Kant, Immanuel - Dreams of a Spirit Seer - 12 Chapter Three
Type of Spiritual Experience
This is pure magic, marvellous writing.
There are actually two ways to read this - the dangers of relying on spiritual experience, but also the benefits and the need for careful comparisons between observations.
A description of the experience
A FRAGMENT OF COMMON PHILOSOPHY AIMING TO ABOLISH COMMUNION WITH THE SPIRIT-WORLD.
Aristotle says, somewhere, “When we are awake, we have a common world, but when we dream, everybody is his own.”
It seems to me that it ought to be possible to reverse this latter proposition and say, if, among different human beings, every one has his own world, it may be supposed that they dream. With this understanding we will view the various imaginary worlds of these air-architects which each one inhabits quietly to the exclusion of others.
Behold, for example, him who inhabits the Order of Things as it was framed by Wolf out of but little building material obtained from experience, but many conceptions gotten on the sly.
Or we will view those who inhabit the world produced by Crusius out of nothing, by means of a few magical sayings about the thinkable and the unthinkable.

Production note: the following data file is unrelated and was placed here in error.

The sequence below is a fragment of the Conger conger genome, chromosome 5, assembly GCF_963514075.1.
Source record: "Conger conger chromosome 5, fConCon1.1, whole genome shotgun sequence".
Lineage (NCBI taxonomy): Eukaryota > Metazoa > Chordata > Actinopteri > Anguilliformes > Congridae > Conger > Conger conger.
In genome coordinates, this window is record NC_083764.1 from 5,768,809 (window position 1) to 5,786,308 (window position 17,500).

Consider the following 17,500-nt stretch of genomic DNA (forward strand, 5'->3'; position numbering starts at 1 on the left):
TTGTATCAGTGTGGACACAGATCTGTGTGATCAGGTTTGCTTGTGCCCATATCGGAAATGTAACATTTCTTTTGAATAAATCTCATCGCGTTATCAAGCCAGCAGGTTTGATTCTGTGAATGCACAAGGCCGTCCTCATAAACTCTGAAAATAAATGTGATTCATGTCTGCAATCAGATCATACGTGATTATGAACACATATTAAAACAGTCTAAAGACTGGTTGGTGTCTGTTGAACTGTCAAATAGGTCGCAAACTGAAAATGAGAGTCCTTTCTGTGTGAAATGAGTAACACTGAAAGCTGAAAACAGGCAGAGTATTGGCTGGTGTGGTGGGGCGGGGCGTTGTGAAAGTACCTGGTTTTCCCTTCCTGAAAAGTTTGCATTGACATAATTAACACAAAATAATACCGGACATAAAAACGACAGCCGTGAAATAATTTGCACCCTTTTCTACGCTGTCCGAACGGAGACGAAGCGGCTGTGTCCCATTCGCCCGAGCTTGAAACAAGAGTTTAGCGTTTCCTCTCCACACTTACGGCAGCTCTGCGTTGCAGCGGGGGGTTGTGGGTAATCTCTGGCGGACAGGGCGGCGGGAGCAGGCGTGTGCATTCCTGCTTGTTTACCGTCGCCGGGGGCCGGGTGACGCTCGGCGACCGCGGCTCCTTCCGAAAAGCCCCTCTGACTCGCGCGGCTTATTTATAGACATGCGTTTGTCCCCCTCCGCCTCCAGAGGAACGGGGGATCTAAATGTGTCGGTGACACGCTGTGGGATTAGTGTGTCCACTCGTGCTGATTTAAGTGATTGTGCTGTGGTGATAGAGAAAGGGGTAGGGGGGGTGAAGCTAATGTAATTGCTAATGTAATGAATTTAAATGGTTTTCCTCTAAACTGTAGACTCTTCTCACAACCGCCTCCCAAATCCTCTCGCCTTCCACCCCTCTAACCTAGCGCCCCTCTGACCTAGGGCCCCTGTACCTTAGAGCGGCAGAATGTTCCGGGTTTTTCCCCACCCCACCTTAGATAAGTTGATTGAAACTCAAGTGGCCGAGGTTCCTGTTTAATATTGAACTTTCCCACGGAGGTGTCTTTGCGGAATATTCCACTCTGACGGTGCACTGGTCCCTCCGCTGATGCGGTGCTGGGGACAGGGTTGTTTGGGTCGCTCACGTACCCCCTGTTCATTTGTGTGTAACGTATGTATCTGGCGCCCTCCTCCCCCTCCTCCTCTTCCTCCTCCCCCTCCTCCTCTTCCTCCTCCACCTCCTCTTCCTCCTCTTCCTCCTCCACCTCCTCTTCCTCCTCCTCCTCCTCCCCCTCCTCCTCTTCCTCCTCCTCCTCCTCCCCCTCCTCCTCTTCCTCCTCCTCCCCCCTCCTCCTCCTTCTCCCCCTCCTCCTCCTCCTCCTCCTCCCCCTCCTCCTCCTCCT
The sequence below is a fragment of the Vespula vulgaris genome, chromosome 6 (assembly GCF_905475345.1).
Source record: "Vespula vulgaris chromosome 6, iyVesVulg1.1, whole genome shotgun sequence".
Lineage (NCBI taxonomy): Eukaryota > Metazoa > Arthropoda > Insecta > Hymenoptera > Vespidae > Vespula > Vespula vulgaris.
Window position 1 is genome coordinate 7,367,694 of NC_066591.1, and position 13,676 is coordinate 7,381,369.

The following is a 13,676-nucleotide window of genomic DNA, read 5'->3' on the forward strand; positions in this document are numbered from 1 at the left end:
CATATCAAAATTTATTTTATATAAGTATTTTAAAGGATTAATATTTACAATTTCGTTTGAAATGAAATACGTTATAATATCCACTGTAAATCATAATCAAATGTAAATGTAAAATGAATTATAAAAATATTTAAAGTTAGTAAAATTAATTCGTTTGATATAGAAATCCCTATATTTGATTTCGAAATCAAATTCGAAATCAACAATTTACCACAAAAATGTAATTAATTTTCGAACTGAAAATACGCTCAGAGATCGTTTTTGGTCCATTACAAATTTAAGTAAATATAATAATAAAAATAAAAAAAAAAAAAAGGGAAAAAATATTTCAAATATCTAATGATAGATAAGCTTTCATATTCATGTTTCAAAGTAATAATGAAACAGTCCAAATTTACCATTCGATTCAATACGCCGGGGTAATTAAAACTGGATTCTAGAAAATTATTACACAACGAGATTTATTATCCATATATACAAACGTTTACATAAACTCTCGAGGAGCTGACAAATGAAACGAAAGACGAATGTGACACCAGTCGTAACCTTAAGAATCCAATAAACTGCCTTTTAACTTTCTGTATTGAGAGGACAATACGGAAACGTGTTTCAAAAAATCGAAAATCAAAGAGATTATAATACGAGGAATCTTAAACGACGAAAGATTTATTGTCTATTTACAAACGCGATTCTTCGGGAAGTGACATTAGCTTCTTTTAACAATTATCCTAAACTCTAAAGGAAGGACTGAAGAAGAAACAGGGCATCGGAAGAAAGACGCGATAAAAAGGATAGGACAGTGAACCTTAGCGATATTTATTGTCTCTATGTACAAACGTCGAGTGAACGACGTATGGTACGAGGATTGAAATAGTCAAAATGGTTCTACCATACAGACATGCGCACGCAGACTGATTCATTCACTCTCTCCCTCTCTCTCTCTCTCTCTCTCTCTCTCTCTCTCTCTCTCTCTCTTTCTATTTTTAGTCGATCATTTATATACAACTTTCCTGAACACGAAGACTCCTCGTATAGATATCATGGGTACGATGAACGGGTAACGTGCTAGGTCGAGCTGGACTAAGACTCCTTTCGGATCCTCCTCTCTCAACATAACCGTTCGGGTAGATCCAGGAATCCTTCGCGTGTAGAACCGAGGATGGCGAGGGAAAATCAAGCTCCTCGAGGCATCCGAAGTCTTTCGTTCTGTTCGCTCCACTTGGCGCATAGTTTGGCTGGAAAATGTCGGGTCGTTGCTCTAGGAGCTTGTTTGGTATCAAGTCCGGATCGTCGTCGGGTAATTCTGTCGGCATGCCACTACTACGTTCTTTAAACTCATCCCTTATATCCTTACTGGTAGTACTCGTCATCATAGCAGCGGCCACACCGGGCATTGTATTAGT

And, as we find that their visions are contradictory, we will patiently wait until the gentlemen have finished dreaming.
For if, at some time, by the will of God, they wake up, i.e., open their eyes to such a view as does not exclude conformity with other people’s 'common sense', then none of them will see anything that does not appear evident and certain in the light of their proofs to others also, and the philosophers will then inhabit a common world, of the kind which mathematicians have already occupied for a long time.
And this event cannot be delayed much longer, if certain signs and predictions, which for some time have appeared over the horizon of science, can be trusted